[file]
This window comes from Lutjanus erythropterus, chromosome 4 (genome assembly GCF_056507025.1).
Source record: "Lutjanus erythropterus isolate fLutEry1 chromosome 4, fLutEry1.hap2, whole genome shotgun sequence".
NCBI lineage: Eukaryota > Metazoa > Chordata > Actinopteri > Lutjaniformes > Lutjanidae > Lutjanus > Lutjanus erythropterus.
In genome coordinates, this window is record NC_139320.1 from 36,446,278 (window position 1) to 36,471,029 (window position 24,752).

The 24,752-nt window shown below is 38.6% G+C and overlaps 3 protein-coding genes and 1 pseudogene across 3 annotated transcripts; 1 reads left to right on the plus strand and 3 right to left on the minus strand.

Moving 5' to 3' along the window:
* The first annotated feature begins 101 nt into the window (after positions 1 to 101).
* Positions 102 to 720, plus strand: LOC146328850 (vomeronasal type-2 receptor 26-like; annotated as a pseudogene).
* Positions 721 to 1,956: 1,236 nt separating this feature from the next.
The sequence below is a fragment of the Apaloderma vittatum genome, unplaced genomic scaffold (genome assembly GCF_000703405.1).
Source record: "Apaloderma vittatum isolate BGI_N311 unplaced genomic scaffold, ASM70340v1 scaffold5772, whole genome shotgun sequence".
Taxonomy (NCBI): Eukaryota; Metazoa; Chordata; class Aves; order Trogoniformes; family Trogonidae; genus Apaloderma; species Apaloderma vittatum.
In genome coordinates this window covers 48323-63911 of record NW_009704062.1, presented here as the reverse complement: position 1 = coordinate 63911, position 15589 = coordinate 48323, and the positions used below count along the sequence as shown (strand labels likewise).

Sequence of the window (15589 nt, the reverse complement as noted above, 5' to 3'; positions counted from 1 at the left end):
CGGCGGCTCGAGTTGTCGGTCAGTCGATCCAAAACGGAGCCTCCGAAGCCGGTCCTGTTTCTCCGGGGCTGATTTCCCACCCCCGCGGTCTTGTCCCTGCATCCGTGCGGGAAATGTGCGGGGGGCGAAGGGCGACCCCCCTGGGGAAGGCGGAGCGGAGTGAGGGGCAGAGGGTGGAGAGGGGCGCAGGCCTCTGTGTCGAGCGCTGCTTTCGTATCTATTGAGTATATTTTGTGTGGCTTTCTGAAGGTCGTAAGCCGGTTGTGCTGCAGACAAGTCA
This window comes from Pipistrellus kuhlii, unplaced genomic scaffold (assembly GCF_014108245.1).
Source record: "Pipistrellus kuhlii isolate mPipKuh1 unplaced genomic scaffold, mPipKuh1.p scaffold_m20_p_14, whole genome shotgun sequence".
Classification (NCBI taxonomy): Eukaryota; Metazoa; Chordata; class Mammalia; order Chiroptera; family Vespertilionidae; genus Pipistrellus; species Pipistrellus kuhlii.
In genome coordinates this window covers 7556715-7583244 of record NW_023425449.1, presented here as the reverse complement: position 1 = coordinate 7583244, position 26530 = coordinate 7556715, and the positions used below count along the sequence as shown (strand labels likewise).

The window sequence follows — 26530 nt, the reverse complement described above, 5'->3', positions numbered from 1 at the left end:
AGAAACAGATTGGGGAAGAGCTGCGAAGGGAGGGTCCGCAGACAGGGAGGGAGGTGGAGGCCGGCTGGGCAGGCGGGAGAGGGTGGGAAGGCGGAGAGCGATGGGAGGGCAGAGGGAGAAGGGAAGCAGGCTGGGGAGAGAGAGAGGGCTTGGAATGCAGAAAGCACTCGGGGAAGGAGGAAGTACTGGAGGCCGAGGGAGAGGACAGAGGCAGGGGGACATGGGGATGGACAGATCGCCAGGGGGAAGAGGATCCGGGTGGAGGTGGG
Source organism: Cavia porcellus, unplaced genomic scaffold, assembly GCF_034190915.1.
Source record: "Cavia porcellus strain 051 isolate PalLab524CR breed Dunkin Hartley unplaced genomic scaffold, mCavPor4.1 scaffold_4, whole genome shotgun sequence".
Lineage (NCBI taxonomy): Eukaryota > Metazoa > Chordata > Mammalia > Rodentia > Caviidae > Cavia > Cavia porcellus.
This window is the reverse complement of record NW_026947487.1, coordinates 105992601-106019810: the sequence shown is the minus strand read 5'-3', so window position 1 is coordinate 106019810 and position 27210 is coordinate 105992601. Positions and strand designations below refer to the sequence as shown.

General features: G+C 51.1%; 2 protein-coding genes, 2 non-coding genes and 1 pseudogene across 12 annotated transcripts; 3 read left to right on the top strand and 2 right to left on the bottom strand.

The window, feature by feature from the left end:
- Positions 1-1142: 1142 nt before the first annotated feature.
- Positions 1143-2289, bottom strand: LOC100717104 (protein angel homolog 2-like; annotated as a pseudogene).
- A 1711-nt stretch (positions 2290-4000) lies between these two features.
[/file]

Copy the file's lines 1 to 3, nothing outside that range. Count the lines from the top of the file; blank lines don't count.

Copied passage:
This window comes from Lutjanus erythropterus, chromosome 4 (genome assembly GCF_056507025.1).
Source record: "Lutjanus erythropterus isolate fLutEry1 chromosome 4, fLutEry1.hap2, whole genome shotgun sequence".
NCBI lineage: Eukaryota > Metazoa > Chordata > Actinopteri > Lutjaniformes > Lutjanidae > Lutjanus > Lutjanus erythropterus.